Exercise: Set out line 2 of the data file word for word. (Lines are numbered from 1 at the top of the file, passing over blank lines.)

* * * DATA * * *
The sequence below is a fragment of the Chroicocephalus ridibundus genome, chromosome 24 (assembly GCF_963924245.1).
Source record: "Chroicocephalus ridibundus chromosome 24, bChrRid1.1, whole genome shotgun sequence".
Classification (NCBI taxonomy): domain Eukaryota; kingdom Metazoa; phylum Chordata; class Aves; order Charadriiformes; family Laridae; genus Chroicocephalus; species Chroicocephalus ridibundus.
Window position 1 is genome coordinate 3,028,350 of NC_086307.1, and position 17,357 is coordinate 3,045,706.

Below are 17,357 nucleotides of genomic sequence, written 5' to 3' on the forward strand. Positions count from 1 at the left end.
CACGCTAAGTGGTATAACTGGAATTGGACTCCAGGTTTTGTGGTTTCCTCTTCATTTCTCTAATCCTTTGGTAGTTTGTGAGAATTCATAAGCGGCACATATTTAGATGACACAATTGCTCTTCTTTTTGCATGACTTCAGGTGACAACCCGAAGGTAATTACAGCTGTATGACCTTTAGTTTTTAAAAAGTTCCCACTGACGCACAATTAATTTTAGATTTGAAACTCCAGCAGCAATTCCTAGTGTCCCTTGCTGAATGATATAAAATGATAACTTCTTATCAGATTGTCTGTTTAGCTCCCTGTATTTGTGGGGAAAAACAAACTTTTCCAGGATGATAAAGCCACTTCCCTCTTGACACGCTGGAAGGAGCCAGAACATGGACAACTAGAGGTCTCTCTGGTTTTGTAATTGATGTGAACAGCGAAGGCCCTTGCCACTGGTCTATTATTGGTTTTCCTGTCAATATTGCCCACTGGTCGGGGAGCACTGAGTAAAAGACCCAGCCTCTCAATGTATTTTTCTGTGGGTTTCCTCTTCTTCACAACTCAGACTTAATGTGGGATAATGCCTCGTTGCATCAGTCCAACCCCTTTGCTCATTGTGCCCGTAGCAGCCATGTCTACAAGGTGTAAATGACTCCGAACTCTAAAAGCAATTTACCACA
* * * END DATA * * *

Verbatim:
Source record: "Chroicocephalus ridibundus chromosome 24, bChrRid1.1, whole genome shotgun sequence".